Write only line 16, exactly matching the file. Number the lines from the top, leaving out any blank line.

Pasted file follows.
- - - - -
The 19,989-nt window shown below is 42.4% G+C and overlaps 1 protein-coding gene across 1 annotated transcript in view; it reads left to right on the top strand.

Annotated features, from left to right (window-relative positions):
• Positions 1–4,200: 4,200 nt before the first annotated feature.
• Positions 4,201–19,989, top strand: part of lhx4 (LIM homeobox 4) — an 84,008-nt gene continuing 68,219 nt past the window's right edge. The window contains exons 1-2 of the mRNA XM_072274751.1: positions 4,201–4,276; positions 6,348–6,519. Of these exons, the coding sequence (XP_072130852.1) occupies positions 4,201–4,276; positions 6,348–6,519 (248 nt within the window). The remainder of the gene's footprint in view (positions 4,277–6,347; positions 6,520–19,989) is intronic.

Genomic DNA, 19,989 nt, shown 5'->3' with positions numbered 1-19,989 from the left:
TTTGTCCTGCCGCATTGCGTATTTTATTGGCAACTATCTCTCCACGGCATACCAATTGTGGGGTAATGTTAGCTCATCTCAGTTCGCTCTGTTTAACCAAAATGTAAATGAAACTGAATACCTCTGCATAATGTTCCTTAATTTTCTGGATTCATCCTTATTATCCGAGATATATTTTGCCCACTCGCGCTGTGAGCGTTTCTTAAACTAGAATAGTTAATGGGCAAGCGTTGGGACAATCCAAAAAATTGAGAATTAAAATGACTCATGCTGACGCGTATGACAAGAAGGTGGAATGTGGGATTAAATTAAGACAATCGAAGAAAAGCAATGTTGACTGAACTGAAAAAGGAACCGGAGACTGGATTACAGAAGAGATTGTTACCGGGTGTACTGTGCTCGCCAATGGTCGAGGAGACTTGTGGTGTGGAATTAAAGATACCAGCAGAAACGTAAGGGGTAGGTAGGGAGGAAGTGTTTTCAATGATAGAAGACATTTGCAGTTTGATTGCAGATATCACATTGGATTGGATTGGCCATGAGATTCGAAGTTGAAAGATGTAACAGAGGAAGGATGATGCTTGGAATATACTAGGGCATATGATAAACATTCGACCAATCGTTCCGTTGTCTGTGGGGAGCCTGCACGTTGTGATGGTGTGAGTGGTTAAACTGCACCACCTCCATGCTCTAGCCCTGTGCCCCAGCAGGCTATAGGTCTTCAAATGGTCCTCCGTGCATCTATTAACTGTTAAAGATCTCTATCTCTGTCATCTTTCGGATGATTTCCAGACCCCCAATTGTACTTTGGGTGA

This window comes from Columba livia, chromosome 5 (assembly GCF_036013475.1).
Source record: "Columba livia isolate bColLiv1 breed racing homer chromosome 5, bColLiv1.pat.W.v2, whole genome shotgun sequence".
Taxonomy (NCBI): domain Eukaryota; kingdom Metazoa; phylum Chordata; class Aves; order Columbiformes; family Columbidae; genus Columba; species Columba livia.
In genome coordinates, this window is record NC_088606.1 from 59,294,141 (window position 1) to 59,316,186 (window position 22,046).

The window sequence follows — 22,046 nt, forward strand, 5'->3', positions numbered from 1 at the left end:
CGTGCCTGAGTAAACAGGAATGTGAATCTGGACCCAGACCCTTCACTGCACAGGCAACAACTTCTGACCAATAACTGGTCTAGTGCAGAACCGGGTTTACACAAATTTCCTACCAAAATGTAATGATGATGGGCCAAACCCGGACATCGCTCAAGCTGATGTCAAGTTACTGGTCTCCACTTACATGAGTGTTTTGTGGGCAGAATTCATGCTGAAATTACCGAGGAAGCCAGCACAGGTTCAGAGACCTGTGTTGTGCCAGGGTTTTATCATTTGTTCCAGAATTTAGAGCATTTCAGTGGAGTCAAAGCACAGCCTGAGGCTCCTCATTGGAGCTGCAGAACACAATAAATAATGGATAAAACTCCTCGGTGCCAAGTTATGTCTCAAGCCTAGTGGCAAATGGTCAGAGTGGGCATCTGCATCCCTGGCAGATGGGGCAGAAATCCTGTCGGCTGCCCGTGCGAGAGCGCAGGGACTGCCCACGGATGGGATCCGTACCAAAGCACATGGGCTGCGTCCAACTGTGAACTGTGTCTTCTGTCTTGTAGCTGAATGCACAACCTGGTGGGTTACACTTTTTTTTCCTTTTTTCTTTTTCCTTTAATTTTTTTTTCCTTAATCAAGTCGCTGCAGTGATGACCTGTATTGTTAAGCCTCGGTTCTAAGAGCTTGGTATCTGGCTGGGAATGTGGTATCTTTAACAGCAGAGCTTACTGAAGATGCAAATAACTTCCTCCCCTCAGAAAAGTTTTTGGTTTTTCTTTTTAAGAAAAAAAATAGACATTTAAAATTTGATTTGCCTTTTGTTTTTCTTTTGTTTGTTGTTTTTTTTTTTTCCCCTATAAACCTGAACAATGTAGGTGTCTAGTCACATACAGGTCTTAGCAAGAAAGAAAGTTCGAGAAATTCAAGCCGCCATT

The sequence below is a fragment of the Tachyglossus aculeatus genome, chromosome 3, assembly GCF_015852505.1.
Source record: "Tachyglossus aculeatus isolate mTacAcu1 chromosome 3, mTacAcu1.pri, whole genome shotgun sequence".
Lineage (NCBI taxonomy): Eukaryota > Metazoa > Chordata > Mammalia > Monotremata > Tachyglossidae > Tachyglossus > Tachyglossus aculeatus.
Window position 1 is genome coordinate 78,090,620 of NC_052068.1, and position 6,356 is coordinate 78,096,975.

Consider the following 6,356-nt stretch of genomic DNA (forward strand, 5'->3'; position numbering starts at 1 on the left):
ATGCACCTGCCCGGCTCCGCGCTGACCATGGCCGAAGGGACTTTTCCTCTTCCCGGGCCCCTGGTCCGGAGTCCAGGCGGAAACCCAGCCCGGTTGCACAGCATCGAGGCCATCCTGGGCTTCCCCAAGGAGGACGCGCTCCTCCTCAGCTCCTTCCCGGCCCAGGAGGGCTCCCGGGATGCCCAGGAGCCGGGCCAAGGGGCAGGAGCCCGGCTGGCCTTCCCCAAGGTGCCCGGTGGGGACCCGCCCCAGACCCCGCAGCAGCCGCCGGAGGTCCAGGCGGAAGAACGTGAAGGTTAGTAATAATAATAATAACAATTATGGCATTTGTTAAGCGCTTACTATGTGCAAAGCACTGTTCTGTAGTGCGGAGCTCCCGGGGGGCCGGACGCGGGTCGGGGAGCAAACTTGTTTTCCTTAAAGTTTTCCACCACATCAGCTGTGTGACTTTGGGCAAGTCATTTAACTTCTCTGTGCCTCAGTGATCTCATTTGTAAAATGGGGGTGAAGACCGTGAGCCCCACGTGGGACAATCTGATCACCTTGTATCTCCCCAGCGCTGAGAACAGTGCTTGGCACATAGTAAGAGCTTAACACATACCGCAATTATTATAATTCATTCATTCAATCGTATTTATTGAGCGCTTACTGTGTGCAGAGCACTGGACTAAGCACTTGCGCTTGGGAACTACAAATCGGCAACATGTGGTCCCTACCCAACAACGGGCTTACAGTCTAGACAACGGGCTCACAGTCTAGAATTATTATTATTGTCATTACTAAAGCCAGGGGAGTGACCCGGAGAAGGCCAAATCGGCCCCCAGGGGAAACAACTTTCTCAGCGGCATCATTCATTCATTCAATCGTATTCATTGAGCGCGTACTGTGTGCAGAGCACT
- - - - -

Window position 1 is genome coordinate 78,090,620 of NC_052068.1, and position 6,356 is coordinate 78,096,975.